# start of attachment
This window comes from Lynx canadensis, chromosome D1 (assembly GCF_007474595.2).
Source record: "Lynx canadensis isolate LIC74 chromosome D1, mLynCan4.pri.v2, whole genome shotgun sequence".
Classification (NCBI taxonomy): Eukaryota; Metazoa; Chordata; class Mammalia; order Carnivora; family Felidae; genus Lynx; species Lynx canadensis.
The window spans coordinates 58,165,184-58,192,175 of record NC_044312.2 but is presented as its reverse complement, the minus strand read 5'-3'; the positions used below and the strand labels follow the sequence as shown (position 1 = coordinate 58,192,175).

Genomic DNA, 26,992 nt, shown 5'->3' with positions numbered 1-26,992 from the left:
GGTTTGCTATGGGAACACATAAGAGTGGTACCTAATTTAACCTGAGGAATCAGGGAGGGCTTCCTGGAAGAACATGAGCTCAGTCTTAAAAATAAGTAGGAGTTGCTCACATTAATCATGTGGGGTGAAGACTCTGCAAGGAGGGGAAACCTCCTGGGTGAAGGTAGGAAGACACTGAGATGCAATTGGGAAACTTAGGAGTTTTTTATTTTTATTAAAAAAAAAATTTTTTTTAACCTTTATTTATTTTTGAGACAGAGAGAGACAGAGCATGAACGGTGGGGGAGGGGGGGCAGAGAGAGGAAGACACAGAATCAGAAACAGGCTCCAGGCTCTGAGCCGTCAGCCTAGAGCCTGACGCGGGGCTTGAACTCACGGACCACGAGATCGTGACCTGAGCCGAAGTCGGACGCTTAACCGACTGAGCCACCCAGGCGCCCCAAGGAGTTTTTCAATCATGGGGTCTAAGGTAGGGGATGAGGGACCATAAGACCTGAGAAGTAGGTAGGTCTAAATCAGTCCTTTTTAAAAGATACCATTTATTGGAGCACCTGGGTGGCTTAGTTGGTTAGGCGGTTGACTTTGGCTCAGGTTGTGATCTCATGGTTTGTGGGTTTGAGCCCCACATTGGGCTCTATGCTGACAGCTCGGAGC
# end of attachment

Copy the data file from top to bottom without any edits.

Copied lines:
This window comes from Lynx canadensis, chromosome D1 (assembly GCF_007474595.2).
Source record: "Lynx canadensis isolate LIC74 chromosome D1, mLynCan4.pri.v2, whole genome shotgun sequence".
Classification (NCBI taxonomy): Eukaryota; Metazoa; Chordata; class Mammalia; order Carnivora; family Felidae; genus Lynx; species Lynx canadensis.
The window spans coordinates 58,165,184-58,192,175 of record NC_044312.2 but is presented as its reverse complement, the minus strand read 5'-3'; the positions used below and the strand labels follow the sequence as shown (position 1 = coordinate 58,192,175).

Genomic DNA, 26,992 nt, shown 5'->3' with positions numbered 1-26,992 from the left:
GGTTTGCTATGGGAACACATAAGAGTGGTACCTAATTTAACCTGAGGAATCAGGGAGGGCTTCCTGGAAGAACATGAGCTCAGTCTTAAAAATAAGTAGGAGTTGCTCACATTAATCATGTGGGGTGAAGACTCTGCAAGGAGGGGAAACCTCCTGGGTGAAGGTAGGAAGACACTGAGATGCAATTGGGAAACTTAGGAGTTTTTTATTTTTATTAAAAAAAAAATTTTTTTTAACCTTTATTTATTTTTGAGACAGAGAGAGACAGAGCATGAACGGTGGGGGAGGGGGGGCAGAGAGAGGAAGACACAGAATCAGAAACAGGCTCCAGGCTCTGAGCCGTCAGCCTAGAGCCTGACGCGGGGCTTGAACTCACGGACCACGAGATCGTGACCTGAGCCGAAGTCGGACGCTTAACCGACTGAGCCACCCAGGCGCCCCAAGGAGTTTTTCAATCATGGGGTCTAAGGTAGGGGATGAGGGACCATAAGACCTGAGAAGTAGGTAGGTCTAAATCAGTCCTTTTTAAAAGATACCATTTATTGGAGCACCTGGGTGGCTTAGTTGGTTAGGCGGTTGACTTTGGCTCAGGTTGTGATCTCATGGTTTGTGGGTTTGAGCCCCACATTGGGCTCTATGCTGACAGCTCGGAGC